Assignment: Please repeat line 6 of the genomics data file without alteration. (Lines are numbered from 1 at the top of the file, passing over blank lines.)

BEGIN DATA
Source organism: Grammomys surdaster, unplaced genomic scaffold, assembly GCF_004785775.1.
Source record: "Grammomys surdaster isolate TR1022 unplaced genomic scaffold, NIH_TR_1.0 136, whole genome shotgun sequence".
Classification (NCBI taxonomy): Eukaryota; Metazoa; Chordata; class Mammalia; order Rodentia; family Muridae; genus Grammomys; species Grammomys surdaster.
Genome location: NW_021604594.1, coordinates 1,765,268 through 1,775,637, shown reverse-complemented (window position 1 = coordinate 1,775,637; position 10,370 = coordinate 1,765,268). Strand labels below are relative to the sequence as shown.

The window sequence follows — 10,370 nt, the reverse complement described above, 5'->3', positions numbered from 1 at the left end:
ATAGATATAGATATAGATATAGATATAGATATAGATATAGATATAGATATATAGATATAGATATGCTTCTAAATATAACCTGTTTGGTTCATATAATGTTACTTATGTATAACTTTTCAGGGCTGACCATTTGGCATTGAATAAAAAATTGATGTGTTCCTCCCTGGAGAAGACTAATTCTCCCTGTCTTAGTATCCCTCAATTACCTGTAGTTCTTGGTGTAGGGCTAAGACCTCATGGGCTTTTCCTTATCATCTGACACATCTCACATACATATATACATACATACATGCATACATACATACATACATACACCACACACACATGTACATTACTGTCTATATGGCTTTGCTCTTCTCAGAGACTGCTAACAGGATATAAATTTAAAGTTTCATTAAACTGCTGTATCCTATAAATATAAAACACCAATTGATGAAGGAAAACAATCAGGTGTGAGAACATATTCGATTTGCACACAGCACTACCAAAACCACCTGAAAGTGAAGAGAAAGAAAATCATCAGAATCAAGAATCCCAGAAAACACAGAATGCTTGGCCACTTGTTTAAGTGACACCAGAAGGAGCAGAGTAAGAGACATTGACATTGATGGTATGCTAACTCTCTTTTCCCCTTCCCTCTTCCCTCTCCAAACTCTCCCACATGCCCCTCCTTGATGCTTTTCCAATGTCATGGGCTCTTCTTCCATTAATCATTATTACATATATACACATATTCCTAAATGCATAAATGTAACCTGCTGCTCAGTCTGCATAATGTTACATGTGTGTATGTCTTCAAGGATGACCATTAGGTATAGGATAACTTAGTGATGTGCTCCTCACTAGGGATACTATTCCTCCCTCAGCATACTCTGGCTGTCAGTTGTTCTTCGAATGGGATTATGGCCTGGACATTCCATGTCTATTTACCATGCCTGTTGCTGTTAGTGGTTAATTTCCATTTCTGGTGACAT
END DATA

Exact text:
ATAGATATAGATATAGATATAGATATAGATATAGATATAGATATAGATATATAGATATAGATATGCTTCTAAATATAACCTGTTTGGTTCATATAATGTTACTTATGTATAACTTTTCAGGGCTGACCATTTGGCATTGAATAAAAAATTGATGTGTTCCTCCCTGGAGAAGACTAATTCTCCCTGTCTTAGTATCCCTCAATTACCTGTAGTTCTTGGTGTAGGGCTAAGACCTCATGGGCTTTTCCTTATCATCTGACACATCTCACATACATATATACATACATACATGCATACATACATACATACATACACCACACACACATGTACATTACTGTCTATATGGCTTTGCTCTTCTCAGAGACTGCTAACAGGATATAAATTTAAAGTTTCATTAAACTGCTGTATCCTATAAATATAAAACACCAATTGATGAAGGAAAACAATCAGGTGTGAGAACATATTCGATTTGCACACAGCACTACCAAAACCACCTGAAAGTGAAGAGAAAGAAAATCATCAGAATCAAGAATCCCAGAAAACACAGAATGCTTGGCCACTTGTTTAAGTGACACCAGAAGGAGCAGAGTAAGAGACATTGACATTGATGGTATGCTAACTCTCTTTTCCCCTTCCCTCTTCCCTCTCCAAACTCTCCCACATGCCCCTCCTTGATGCTTTTCCAATGTCATGGGCTCTTCTTCCATTAATCATTATTACATATATACACATATTCCTAAATGCATAAATGTAACCTGCTGCTCAGTCTGCATAATGTTACATGTGTGTATGTCTTCAAGGATGACCATTAGGTATAGGATAACTTAGTGATGTGCTCCTCACTAGGGATACTATTCCTCCCTCAGCATACTCTGGCTGTCAGTTGTTCTTCGAATGGGATTATGGCCTGGACATTCCATGTCTATTTACCATGCCTGTTGCTGTTAGTGGTTAATTTCCATTTCTGGTGACAT